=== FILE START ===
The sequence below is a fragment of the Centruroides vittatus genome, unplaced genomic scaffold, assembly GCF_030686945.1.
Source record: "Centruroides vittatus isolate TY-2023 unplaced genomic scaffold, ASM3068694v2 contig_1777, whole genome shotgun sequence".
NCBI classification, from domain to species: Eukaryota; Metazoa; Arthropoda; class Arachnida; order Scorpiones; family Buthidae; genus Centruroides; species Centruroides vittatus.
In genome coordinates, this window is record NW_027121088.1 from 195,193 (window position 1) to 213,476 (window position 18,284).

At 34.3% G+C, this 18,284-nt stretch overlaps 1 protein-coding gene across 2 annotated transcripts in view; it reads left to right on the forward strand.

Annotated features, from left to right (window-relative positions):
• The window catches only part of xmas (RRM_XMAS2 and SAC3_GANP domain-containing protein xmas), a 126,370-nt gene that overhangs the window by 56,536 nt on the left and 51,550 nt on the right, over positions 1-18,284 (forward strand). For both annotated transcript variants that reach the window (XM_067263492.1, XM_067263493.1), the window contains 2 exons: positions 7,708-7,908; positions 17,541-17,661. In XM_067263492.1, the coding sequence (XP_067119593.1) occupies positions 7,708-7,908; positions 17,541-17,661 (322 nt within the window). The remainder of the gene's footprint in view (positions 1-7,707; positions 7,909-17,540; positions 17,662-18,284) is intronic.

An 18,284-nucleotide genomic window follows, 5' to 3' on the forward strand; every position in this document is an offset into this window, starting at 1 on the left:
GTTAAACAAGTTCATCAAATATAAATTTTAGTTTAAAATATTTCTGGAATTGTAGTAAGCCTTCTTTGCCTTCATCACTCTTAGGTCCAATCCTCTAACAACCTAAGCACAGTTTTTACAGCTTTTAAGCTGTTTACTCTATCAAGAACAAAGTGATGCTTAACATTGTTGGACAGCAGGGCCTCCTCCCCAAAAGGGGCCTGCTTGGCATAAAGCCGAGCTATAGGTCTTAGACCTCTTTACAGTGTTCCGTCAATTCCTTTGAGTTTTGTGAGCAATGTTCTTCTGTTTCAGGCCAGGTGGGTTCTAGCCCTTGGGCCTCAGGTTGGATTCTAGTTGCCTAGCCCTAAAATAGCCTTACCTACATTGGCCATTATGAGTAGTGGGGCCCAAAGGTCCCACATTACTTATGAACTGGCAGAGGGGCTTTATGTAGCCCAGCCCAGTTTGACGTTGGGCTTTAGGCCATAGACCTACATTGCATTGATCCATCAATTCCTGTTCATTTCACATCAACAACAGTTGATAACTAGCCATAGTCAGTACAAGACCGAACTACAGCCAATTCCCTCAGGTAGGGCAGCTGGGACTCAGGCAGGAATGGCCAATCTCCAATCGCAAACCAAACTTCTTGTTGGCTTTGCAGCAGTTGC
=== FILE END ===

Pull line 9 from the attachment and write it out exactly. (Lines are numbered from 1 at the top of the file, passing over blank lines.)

GTTAAACAAGTTCATCAAATATAAATTTTAGTTTAAAATATTTCTGGAATTGTAGTAAGCCTTCTTTGCCTTCATCACTCTTAGGTCCAATCCTCTAACAACCTAAGCACAGTTTTTACAGCTTTTAAGCTGTTTACTCTATCAAGAACAAAGTGATGCTTAACATTGTTGGACAGCAGGGCCTCCTCCCCAAAAGGGGCCTGCTTGGCATAAAGCCGAGCTATAGGTCTTAGACCTCTTTACAGTGTTCCGTCAATTCCTTTGAGTTTTGTGAGCAATGTTCTTCTGTTTCAGGCCAGGTGGGTTCTAGCCCTTGGGCCTCAGGTTGGATTCTAGTTGCCTAGCCCTAAAATAGCCTTACCTACATTGGCCATTATGAGTAGTGGGGCCCAAAGGTCCCACATTACTTATGAACTGGCAGAGGGGCTTTATGTAGCCCAGCCCAGTTTGACGTTGGGCTTTAGGCCATAGACCTACATTGCATTGATCCATCAATTCCTGTTCATTTCACATCAACAACAGTTGATAACTAGCCATAGTCAGTACAAGACCGAACTACAGCCAATTCCCTCAGGTAGGGCAGCTGGGACTCAGGCAGGAATGGCCAATCTCCAATCGCAAACCAAACTTCTTGTTGGCTTTGCAGCAGTTGC